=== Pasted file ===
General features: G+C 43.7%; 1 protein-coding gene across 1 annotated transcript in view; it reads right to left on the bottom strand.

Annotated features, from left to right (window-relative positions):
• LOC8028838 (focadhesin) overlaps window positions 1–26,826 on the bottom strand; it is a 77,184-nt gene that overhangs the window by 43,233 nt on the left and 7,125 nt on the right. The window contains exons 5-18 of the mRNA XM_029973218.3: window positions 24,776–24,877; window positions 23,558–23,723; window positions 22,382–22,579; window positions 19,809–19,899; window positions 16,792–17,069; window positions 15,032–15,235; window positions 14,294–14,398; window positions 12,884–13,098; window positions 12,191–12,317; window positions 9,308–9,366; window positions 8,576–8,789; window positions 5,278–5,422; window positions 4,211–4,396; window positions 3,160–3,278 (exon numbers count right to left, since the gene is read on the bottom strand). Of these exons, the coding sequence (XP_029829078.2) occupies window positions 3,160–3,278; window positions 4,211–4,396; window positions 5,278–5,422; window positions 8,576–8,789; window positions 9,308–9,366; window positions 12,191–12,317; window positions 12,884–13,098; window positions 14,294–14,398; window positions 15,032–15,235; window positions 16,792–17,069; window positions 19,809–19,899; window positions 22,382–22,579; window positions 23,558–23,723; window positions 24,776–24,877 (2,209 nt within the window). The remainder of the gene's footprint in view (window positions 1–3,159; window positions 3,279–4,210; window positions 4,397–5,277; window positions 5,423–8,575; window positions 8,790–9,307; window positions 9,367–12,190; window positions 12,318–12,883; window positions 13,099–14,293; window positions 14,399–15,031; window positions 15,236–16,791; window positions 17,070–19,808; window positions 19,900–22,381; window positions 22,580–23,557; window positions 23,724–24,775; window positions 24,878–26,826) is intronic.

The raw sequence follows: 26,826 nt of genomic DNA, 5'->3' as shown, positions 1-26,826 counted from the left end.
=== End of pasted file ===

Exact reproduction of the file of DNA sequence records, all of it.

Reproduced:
General features: G+C 43.7%; 1 protein-coding gene across 1 annotated transcript in view; it reads right to left on the bottom strand.

Annotated features, from left to right (window-relative positions):
• LOC8028838 (focadhesin) overlaps window positions 1–26,826 on the bottom strand; it is a 77,184-nt gene that overhangs the window by 43,233 nt on the left and 7,125 nt on the right. The window contains exons 5-18 of the mRNA XM_029973218.3: window positions 24,776–24,877; window positions 23,558–23,723; window positions 22,382–22,579; window positions 19,809–19,899; window positions 16,792–17,069; window positions 15,032–15,235; window positions 14,294–14,398; window positions 12,884–13,098; window positions 12,191–12,317; window positions 9,308–9,366; window positions 8,576–8,789; window positions 5,278–5,422; window positions 4,211–4,396; window positions 3,160–3,278 (exon numbers count right to left, since the gene is read on the bottom strand). Of these exons, the coding sequence (XP_029829078.2) occupies window positions 3,160–3,278; window positions 4,211–4,396; window positions 5,278–5,422; window positions 8,576–8,789; window positions 9,308–9,366; window positions 12,191–12,317; window positions 12,884–13,098; window positions 14,294–14,398; window positions 15,032–15,235; window positions 16,792–17,069; window positions 19,809–19,899; window positions 22,382–22,579; window positions 23,558–23,723; window positions 24,776–24,877 (2,209 nt within the window). The remainder of the gene's footprint in view (window positions 1–3,159; window positions 3,279–4,210; window positions 4,397–5,277; window positions 5,423–8,575; window positions 8,790–9,307; window positions 9,367–12,190; window positions 12,318–12,883; window positions 13,099–14,293; window positions 14,399–15,031; window positions 15,236–16,791; window positions 17,070–19,808; window positions 19,900–22,381; window positions 22,580–23,557; window positions 23,724–24,775; window positions 24,878–26,826) is intronic.

The raw sequence follows: 26,826 nt of genomic DNA, 5'->3' as shown, positions 1-26,826 counted from the left end.